Time for eggshells

Front Desk

Time for eggshells

By Rob Darracott

Leela Barham’s piece about the incentives (or lack of them) supporting the Community Pharmacist Consultation Service got me thinking. Are we missing something better because we’re not thinking outside the pharmacy box?

There’s a lot of muttering about the CPCS right now. Roll out is slow – only 800 GP practices had signed up by December. Community pharmacies, who were promised a game changing new service are, if they’re lucky, seeing a few referrals a week. Doctors are muttering too. In an interview with my colleague Neil Trainis for Independent Community Pharmacist, former GP negotiator Dr Richard Vautrey said time-consuming administration at practice level was making GP-CPCS “a missed opportunity”. 

The new secretary of state for health keeps saying he’d like to see a ‘pharmacy first’ scheme. His junior colleague Maria Caulfield made positive noises too recently. PSNC says it is “pushing for a ‘sensible’ walk in option”, but I’m not holding my breath for any government allowing literally anyone in England to walk into a pharmacy and get free stuff. England is the one part of the UK that still has prescription charges. I’m not sure the NHS is up for trusting pharmacy as a whole yet, either, even with its stellar pandemic performance and the relationship rebuilding work of the now departed Mr Dukes. 

Perhaps pharmacy should stop holding its breath for central largesse, and make more of its own running? Primary care currently has access to two pots of cash – the short term Winter Access Fund (WAF) and the longer term, and larger, Investment and Impact Fund (IIF). For hard pressed GP practices, community pharmacies can certainly improve Access for patients who might otherwise have to wait a fortnight for an appointment. And if community pharmacy services could be structured to provide guaranteed capacity, that would definitely make an Impact on primary care locally.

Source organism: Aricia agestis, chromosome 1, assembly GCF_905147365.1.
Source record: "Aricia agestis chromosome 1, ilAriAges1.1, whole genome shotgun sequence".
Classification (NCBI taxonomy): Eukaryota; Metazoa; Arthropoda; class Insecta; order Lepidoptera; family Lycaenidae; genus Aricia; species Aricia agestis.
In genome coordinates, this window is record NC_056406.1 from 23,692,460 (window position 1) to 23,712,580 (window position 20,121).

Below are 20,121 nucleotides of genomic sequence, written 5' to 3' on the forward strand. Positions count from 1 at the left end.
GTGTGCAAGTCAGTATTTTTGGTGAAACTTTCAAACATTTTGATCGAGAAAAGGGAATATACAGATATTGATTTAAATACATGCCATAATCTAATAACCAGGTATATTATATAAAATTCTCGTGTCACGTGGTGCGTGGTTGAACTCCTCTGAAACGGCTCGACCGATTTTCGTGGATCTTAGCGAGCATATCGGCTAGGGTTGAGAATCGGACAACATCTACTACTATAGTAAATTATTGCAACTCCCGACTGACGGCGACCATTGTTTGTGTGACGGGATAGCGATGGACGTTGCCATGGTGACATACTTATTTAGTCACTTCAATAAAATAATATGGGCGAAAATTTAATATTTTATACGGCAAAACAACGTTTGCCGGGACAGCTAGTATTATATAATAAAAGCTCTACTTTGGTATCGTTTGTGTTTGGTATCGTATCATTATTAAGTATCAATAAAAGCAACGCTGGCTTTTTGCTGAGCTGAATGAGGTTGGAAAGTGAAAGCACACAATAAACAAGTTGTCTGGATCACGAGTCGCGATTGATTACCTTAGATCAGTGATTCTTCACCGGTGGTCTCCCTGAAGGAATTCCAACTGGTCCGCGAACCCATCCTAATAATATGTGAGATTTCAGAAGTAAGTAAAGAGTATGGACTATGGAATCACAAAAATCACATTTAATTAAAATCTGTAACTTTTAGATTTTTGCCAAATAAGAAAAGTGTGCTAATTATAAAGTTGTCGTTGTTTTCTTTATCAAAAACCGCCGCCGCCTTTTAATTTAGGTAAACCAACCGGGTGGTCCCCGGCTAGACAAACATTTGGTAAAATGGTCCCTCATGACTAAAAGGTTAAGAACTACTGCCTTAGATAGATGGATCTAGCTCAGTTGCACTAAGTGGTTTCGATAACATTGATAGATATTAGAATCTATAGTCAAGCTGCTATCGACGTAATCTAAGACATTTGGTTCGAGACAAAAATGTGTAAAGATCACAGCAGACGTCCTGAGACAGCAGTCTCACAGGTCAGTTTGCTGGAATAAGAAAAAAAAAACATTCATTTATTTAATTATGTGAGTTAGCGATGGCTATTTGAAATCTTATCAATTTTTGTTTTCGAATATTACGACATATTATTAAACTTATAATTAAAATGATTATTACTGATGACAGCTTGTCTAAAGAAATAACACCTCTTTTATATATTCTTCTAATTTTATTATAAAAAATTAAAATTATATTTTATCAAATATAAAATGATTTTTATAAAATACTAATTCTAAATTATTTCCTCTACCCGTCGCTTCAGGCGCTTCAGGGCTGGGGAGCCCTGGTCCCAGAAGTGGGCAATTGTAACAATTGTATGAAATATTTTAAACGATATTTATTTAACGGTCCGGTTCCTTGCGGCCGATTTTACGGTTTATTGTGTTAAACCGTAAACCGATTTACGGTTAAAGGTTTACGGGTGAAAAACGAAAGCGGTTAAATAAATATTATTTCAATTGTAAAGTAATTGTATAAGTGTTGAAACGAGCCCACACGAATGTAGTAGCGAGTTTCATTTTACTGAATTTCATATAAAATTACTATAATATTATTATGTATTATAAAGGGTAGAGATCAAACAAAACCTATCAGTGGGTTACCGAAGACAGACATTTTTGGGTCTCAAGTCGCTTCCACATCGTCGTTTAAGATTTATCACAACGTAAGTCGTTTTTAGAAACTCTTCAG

I think Cornwall LPC is onto something, therefore, with its CCG-commissioned walk in community pharmacy service, which is funded from the WAF. Chair Nick Kaye sees the service helping to encourage more of the county’s GP practices to engage with the GP-CPCS. Where next, as people get experience of doing things differently? 

In a column last year Newham GP Farzana Hussain told us she has a dedicated appointment slot in her clinics for a patient who bounces back after triaging in a CPCS referral. Might that work in reverse, with pharmacies formally adding appointment capacity for local practices, so GP receptionists have more slots to fill when the phones start ringing?

Tweaks, expansions, reinventions that turn good ideas into great ones are always more likely to happen locally, as trust between individuals creates an atmosphere where people work together to create better. They have also found ways to short-circuit cumbersome paperwork in the interests of patient care. 

CPCS is supposed to help integrate community pharmacy into primary care. Primary care networks are meant to bring together the health economy in a locality to work together in a more integrated way. The pots of cash give power (and resources) to local systems to find solutions that improve access and relieve pressure. They come with rules and regulations too, but nobody ever made an omelette without breaking eggs.

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